Consequently, Odemijie called on the media to use their platform in educating authorities on the seriousness of the issue.
“When people read about it in the papers, they will understand how the Gag Rule affects health care delivery, especially the aspect that involves women’s reproductive health. They will pay more attention to the issue of the meagre budget and the folding up of NGOs. They will understand the challenge at hand.”
On the issue of abortion and sacredness of human life, Odemijie stressed that every rule has an exception.
“The exceptions include where the life of a woman is threatened. In such circumstance, abortion is allowed.”He, however, stressed that even when a woman’s life is threatened or when the pregnancy is as a result of rape or incest, Nigerian doctors often decline to provide abortion services because of the law prohibiting it in the country. This, he noted, has resulted in several deaths as most women resort to patronising quacks.
“To say the least, the law is long overdue for review. Even the British that handed the law to us have reviewed theirs three times. The law has to be reviewed in line with current reality.
“With the high rate of incest and rape across the country in recent times, there is tendency for increase in the number of unplanned pregnancies. In this circumstance, victims should be left to decide whether or not to keep such pregnancies. Many people are suffering today because certain things were imposed on them. Let people exercise their choice.
“There is a woman whose son got her two daughters pregnant during the lockdown. How do you address such issue? What do you do as a mother or father in that circumstance?”
Also speaking on the GGR and its consequences on Nigerian women, the Founding Director, Women Advocates, Research and Documentation Centre (WARDC), Dr. Abiola Akiyode-Afolabi noted that most of the health issues in Nigeria are reproductive health rights bill, family planning and population.
According to her, some of the NGOs working on women’s sexual and reproductive rights, gender-based violence and maternal mortality are affected.
“In a way, the NGOs are majorly affected and because they cannot access the grant, it means that there would be limited grant to support the works in grassroots communities to reduce sexual and gender-based violence or the reproductive health challenges that we continue to have in Nigeria.
“If you must know, Nigeria has the highest maternal mortality ratio when it comes to women giving birth, and most of the support they were getting before came from USAID. So, when they withdraw all these, it has a way of affecting the advocacy for that reduction. One should realise that abortion is one of the major factors that contribute to maternal mortality.”
Akiyode-Afolabi added that with the rule in place, advocacy against gender-based violence across the country would be grossly affected, as people will not have support to respond to such issues when they arise.
“For instance, when someone is gang-raped and needs an abortion, the law does not permit such since it does not fall under emergency, which the law stipulates. Also, in a case of incest, securing abortion for such a person will no longer be possible as the situation does not fall under emergency as well.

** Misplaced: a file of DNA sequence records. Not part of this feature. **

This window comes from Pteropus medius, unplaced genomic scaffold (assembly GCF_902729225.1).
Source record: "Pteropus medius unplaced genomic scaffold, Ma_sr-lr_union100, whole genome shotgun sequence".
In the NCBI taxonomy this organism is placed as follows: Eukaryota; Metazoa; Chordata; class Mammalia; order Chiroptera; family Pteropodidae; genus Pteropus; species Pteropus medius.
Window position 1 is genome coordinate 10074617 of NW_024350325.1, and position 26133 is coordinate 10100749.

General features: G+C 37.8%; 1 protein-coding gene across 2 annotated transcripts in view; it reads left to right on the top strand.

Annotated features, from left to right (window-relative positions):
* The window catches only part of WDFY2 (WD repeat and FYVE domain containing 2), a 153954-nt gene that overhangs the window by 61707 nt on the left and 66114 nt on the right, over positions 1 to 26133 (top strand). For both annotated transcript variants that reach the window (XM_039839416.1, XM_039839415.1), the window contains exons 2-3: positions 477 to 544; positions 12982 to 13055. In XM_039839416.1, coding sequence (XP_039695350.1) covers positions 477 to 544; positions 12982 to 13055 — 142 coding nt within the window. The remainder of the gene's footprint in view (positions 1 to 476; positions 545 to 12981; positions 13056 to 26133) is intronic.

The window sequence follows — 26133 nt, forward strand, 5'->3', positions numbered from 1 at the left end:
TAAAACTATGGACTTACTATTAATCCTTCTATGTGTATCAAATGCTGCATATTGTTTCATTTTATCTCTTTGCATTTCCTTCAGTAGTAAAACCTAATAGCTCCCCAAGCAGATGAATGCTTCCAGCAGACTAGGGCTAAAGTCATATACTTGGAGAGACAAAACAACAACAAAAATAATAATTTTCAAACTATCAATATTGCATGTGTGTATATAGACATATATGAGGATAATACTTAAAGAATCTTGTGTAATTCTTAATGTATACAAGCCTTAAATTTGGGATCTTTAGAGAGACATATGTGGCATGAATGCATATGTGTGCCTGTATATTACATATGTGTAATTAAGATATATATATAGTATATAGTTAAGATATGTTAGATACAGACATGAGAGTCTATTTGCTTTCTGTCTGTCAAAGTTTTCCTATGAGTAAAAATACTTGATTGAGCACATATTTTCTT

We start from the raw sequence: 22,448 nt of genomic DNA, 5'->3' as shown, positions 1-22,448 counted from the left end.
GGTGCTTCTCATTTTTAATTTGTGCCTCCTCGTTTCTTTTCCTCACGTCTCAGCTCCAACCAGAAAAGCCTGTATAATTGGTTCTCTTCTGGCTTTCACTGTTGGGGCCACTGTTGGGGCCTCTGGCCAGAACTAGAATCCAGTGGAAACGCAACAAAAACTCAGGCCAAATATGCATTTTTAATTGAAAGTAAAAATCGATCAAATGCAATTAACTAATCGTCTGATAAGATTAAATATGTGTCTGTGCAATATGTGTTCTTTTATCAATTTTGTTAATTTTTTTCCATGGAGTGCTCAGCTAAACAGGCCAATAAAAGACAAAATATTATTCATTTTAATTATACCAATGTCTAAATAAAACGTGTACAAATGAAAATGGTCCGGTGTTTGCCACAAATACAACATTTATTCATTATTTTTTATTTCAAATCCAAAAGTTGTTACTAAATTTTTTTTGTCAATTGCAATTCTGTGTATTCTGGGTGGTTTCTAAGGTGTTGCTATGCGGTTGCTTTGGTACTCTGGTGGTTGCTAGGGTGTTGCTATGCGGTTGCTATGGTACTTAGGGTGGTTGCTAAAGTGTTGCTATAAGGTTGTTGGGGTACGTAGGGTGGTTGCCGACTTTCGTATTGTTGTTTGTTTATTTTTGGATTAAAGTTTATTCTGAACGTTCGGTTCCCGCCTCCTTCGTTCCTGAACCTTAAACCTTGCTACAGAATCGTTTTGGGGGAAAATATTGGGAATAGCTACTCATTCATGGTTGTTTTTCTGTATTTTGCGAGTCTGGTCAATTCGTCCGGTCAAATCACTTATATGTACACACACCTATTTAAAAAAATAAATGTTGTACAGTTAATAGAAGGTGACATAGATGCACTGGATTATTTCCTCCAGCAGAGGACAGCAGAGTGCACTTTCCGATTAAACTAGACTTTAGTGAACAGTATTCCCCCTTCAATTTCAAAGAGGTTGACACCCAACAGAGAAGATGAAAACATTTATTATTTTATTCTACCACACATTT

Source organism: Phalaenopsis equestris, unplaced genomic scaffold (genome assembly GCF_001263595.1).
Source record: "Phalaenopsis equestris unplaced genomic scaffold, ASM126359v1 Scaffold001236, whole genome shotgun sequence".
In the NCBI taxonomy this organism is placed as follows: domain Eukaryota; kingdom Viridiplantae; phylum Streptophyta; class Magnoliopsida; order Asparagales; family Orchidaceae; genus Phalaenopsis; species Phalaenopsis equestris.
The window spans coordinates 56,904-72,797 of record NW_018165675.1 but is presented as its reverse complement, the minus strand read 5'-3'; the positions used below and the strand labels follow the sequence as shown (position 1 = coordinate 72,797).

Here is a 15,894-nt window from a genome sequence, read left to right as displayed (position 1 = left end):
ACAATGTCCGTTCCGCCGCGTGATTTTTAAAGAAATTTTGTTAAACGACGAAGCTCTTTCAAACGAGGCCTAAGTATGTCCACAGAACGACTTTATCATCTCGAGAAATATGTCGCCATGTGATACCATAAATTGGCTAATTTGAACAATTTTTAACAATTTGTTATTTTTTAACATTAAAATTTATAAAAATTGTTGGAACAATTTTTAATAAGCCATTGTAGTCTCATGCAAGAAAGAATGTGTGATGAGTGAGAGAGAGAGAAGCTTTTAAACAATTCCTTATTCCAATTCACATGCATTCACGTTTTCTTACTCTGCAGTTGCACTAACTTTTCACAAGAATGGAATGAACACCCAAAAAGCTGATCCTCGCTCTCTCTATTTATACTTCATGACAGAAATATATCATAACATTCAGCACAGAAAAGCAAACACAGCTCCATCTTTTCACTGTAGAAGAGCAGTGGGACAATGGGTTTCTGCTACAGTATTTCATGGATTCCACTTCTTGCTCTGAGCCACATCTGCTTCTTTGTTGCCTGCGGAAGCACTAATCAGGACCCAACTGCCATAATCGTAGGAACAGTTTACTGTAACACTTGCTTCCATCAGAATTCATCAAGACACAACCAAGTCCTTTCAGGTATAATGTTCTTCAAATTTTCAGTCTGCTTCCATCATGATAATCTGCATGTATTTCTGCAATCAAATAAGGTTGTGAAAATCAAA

“Unfortunately, engaging in advocacy to reform laws that would be able to address these issues so that the exceptions would be recognised by our laws is also affected by the rule.
“The essence of the advocacy is to create awareness that there is also a way out and that it is not all about abortion but USAID will not support the advocacy. Yet, without the advocacy, we won’t be able to get that waiver of incest in our own law.
“Our extant law does not recognise this exception. We need to carry out advocacy for the reform of abortion law in Nigeria to accommodate those exceptions but unfortunately, the Gag Rule prohibits lobbying of any form or advocacy or reform of abortion law. It is an assumption that every society must have such exception for incest and rape for abortion. My argument is that such is not the case in Nigeria and some other countries.
“The Gag Rule gives with one hand and collects with the other. It does not allow for lobbying and as such, you cannot access their money for such through USAID which is one of the biggest donors for women’s reproductive health”, Akiyode-Afolabi said.
According to her, the way out for Nigerians is to increase its budget for women’s sexual and reproductive health, raise internal support while NGOs should devise more creative means of accessing the GGR funds.
She further warned that without the review of the law and the political will on the part of government to address the issue of sexual rights and gender-based violence, there may not be any way out of the impending explosion in maternal mortality.
On her part, Dr. Chito Nwanna, a consultant Obstetrician and Gynecologist and the Medical Director, Tabitha Medical Centre, Abuja, said since the issue of right to life and abortion remains controversial in Nigeria, the government should look inward with a view to solving its health challenges rather than depending on donor countries.
“I know in Nigeria that abortion is illegal unless where it threatens the life of the mother or the unborn child. That law has not changed. And sometimes, when you have this kind of law; it leads to high rate of unsafe abortions.
“Religiously, there is a prolife mandate too and most religions in Nigeria support Prolife, not giving consideration to people that were raped or incest.”
While she does not kick against the law prohibiting abortion, she stressed that the issue of birth control should be a priority so as to prevent unplanned pregnancy. “Going against the two at the same time is like contradicting yourself,” she said.
Nwanna stressed the need for government to fund those programmes without relying on other political views or countries to address such a vital issue, adding that funding birth control option remained the best in this circumstance.